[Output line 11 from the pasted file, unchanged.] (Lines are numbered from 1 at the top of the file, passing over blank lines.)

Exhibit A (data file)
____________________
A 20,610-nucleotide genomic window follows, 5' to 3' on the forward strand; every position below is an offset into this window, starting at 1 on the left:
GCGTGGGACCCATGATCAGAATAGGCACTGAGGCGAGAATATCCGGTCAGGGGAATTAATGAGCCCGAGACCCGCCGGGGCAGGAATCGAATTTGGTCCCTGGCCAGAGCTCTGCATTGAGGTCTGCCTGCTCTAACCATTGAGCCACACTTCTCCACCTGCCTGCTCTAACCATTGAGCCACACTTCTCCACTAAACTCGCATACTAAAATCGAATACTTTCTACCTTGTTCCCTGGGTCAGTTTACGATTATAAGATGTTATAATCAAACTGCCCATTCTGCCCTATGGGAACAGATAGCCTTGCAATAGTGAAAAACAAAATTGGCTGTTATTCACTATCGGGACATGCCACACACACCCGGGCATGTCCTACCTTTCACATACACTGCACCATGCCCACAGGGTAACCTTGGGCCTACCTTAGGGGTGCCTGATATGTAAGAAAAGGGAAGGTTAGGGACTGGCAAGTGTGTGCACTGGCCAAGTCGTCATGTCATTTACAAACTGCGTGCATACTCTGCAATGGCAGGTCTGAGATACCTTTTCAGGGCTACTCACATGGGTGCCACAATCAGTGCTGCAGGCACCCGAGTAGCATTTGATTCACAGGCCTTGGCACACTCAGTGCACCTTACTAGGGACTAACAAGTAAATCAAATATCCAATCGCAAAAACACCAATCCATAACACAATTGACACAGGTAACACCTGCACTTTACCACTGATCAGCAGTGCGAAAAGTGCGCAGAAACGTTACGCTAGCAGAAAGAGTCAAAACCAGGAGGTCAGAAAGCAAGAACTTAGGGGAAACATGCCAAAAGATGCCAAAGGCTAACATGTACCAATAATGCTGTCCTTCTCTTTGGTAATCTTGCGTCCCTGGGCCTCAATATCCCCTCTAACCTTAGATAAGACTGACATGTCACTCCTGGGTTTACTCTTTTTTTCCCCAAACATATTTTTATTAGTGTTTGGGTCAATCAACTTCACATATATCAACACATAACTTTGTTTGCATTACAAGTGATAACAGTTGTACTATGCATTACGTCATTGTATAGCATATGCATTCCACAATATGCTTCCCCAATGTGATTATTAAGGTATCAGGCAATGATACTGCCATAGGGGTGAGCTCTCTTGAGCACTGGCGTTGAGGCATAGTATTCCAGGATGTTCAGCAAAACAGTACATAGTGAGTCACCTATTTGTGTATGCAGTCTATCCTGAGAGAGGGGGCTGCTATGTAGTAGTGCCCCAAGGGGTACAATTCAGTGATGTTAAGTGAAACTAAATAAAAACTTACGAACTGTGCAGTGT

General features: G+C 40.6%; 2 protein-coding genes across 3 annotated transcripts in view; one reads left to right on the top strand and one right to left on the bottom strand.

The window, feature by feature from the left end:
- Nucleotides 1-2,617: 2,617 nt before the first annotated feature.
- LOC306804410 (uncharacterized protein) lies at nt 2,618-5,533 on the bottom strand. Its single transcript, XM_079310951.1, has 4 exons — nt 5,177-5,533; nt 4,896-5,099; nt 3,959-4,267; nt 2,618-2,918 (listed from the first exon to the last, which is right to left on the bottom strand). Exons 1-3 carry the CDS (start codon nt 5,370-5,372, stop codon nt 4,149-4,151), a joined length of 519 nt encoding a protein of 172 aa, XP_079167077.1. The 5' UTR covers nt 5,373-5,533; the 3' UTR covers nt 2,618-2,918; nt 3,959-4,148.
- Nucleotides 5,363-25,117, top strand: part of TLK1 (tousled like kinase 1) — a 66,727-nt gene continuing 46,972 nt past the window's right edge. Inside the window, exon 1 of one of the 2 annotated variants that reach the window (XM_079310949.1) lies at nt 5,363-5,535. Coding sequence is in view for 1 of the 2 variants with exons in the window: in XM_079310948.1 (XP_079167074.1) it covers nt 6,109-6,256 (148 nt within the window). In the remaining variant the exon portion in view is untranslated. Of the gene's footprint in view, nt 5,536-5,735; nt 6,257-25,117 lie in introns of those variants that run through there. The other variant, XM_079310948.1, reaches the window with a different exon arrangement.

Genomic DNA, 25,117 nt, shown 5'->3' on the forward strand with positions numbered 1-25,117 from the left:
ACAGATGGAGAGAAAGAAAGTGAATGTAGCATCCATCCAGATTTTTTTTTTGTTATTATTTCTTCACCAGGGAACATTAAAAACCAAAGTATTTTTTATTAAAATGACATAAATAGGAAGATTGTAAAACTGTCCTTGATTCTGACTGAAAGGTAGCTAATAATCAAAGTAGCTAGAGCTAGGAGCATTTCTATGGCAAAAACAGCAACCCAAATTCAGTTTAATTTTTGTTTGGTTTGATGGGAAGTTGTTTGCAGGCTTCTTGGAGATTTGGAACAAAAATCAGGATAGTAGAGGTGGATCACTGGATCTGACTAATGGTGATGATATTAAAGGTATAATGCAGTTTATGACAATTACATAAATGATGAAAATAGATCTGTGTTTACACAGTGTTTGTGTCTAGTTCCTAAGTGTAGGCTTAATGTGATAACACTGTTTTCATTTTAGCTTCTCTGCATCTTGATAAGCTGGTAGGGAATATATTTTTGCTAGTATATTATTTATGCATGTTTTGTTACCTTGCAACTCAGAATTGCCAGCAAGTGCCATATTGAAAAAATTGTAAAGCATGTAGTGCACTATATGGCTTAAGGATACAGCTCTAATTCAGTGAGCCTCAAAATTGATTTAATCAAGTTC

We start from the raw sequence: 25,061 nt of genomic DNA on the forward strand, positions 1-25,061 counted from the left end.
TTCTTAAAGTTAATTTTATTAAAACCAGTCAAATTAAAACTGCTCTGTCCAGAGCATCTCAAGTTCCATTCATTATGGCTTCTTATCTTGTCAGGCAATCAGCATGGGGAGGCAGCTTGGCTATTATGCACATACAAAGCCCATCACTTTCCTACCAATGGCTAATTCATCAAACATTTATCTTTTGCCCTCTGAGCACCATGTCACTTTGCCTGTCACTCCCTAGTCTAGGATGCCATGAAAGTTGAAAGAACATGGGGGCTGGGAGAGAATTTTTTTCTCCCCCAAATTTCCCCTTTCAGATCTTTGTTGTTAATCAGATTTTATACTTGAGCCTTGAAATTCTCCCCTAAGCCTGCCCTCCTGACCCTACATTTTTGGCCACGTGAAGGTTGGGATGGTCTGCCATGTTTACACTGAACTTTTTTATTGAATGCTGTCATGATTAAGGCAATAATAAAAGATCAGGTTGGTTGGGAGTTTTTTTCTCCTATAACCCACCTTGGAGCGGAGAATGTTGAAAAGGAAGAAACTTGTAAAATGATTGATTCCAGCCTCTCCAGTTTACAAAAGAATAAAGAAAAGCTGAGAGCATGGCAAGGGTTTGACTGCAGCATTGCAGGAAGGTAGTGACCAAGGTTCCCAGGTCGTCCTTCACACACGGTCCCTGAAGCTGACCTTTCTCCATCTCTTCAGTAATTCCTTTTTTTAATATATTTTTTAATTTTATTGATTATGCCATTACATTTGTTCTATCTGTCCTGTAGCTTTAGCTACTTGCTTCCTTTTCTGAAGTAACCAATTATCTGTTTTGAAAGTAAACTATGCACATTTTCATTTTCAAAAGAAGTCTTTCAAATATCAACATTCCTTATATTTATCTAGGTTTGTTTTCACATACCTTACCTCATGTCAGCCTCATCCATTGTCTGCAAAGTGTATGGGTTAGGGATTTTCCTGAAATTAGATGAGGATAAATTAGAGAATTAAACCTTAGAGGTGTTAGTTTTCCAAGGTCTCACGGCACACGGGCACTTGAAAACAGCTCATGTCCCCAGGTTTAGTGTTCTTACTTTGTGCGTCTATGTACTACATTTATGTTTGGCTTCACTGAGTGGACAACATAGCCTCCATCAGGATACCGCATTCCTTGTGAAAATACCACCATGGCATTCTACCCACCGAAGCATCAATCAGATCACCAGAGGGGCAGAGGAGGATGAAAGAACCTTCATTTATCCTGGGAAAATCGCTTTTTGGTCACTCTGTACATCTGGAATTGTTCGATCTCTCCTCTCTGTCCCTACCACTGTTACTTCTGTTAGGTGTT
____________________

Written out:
TTCTTAAAGTTAATTTTATTAAAACCAGTCAAATTAAAACTGCTCTGTCCAGAGCATCTCAAGTTCCATTCATTATGGCTTCTTATCTTGTCAGGCAATCAGCATGGGGAGGCAGCTTGGCTATTATGCACATACAAAGCCCATCACTTTCCTACCAATGGCTAATTCATCAAACATTTATCTTTTGCCCTCTGAGCACCATGTCACTTTGCCTGTCACTCCCTAGTCTAGGATGCCATGAAAGTTGAAAGAACATGGGGGCTGGGAGAGAATTTTTTTCTCCCCCAAATTTCCCCTTTCAGATCTTTGTTGTTAATCAGATTTTATACTTGAGCCTTGAAATTCTCCCCTAAGCCTGCCCTCCTGACCCTACATTTTTGGCCACGTGAAGGTTGGGATGGTCTGCCATGTTTACACTGAACTTTTTTATTGAATGCTGTCATGATTAAGGCAATAATAAAAGATCAGGTTGGTTGGGAGTTTTTTTCTCCTATAACCCACCTTGGAGCGGAGAATGTTGAAAAGGAAGAAACTTGTAAAATGATTGATTCCAGCCTCTCCAGTTTACAAAAGAATAAAGAAAAGCTGAGAGCATGGCAAGGGTTTGACTGCAGCATTGCAGGAAGGTAGTGACCAAGGTTCCCAGGTCGTCCTTCACACACGGTCCCTGAAGCTGACCTTTCTCCATCTCTTCAGTAATTCCTTTTTTTAATATATTTTTTAATTTTATTGATTATGCCATTACATTTGTTCTATCTGTCCTGTAGCTTTAGCTACTTGCTTCCTTTTCTGAAGTAACCAATTATCTGTTTTGAAAGTAAACTATGCACATTTTCATTTTCAAAAGAAGTCTTTCAAATATCAACATTCCTTATATTTATCTAGGTTTGTTTTCACATACCTTACCTCATGTCAGCCTCATCCATTGTCTGCAAAGTGTATGGGTTAGGGATTTTCCTGAAATTAGATGAGGATAAATTAGAGAATTAAACCTTAGAGGTGTTAGTTTTCCAAGGTCTCACGGCACACGGGCACTTGAAAACAGCTCATGTCCCCAGGTTTAGTGTTCTTACTTTGTGCGTCTATGTACTACATTTATGTTTGGCTTCACTGAGTGGACAACATAGCCTCCATCAGGATACCGCATTCCTTGTGAAAATACCACCATGGCATTCTACCCACCGAAGCATCAATCAGATCACCAGAGGGGCAGAGGAGGATGAAAGAACCTTCATTTATCCTGGGAAAATCGCTTTTTGGTCACTCTGTACATCTGGAATTGTTCGATCTCTCCTCTCTGTCCCTACCACTGTTACTTCTGTTAGGTGTT